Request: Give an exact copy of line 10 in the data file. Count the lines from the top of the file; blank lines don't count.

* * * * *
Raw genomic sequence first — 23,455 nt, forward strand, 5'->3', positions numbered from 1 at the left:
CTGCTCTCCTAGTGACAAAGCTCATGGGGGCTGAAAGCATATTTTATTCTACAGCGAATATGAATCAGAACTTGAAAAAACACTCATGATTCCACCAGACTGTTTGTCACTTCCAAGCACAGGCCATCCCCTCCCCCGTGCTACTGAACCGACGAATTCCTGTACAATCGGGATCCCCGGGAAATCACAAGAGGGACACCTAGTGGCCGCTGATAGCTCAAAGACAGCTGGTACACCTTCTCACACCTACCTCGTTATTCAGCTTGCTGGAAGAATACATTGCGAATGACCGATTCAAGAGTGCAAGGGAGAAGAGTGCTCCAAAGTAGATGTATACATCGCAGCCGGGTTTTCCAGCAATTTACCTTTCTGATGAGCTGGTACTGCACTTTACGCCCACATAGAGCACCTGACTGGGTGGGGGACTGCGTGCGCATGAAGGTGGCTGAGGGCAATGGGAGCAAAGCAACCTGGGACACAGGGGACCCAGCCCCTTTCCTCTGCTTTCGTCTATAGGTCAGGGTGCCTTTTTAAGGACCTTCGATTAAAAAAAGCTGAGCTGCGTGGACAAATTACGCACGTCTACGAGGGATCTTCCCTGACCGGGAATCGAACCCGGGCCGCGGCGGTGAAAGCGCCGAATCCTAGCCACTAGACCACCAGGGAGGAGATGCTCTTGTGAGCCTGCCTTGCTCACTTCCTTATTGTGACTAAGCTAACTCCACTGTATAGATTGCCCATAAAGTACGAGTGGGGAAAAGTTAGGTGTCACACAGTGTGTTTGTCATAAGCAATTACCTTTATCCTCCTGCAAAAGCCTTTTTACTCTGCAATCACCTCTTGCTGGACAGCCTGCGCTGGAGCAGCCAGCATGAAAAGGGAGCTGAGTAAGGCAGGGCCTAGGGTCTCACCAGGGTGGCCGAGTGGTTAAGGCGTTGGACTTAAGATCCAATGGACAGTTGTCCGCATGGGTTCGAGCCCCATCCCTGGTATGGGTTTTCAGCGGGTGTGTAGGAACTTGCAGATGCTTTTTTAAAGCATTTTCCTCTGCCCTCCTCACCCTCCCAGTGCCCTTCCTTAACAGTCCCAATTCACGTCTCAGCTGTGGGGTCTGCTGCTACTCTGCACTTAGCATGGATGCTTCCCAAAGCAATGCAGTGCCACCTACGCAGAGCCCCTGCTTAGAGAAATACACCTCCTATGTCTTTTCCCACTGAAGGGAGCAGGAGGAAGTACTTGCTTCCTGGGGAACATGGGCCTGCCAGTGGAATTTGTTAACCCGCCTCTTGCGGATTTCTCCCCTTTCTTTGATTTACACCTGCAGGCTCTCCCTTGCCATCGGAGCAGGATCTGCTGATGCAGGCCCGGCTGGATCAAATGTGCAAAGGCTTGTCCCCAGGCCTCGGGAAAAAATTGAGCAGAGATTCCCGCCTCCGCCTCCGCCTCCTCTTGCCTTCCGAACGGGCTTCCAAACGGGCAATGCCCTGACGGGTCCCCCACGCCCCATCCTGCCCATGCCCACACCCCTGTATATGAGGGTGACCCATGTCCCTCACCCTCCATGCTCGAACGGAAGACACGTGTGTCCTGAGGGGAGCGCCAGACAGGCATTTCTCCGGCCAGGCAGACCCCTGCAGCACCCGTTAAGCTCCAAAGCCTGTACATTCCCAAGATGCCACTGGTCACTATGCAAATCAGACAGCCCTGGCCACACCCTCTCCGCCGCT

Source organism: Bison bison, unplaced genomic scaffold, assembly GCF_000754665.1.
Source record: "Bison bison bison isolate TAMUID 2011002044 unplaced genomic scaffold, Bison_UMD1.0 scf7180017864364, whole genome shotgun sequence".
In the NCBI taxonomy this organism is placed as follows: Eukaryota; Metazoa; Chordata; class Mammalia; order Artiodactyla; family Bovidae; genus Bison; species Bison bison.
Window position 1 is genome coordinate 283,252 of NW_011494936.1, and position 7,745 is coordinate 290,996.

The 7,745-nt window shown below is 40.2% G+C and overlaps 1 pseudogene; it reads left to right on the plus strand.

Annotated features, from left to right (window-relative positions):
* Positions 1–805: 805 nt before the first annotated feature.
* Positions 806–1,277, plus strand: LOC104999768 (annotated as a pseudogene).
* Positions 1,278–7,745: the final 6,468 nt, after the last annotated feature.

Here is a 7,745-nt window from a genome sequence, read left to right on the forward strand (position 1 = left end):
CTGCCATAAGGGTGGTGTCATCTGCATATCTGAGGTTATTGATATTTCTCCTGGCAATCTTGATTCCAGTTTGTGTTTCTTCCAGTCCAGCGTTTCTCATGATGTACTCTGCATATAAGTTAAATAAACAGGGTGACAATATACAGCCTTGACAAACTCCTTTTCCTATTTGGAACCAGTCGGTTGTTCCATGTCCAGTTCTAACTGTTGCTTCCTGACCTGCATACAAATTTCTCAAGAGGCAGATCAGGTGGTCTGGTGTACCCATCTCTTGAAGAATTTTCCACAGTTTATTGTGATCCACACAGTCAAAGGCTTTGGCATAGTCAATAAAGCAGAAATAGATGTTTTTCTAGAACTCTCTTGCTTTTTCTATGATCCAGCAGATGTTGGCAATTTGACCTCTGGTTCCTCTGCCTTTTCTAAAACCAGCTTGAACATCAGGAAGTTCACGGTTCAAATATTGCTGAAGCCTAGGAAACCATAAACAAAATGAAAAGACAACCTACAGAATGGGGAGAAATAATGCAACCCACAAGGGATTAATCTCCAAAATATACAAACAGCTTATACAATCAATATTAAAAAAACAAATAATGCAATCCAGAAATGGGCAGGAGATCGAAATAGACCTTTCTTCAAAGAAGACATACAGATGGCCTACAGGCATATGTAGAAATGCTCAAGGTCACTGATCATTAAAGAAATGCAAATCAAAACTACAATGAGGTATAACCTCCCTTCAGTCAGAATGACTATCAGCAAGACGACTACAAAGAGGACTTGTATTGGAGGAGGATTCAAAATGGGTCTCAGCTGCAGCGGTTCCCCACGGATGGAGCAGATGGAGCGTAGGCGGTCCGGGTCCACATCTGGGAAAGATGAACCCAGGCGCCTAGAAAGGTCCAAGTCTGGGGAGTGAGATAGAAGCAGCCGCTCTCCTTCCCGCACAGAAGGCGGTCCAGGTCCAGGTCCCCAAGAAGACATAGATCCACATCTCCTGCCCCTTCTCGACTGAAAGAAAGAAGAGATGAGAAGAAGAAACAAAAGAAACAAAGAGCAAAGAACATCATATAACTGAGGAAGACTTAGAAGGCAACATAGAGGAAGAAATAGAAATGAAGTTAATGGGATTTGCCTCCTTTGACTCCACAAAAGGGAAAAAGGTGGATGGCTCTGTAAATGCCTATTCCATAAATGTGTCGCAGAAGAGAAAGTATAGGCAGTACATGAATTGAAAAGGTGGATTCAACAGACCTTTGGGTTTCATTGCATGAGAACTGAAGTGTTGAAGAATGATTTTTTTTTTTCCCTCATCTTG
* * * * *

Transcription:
* Positions 806–1,277, plus strand: LOC104999768 (annotated as a pseudogene).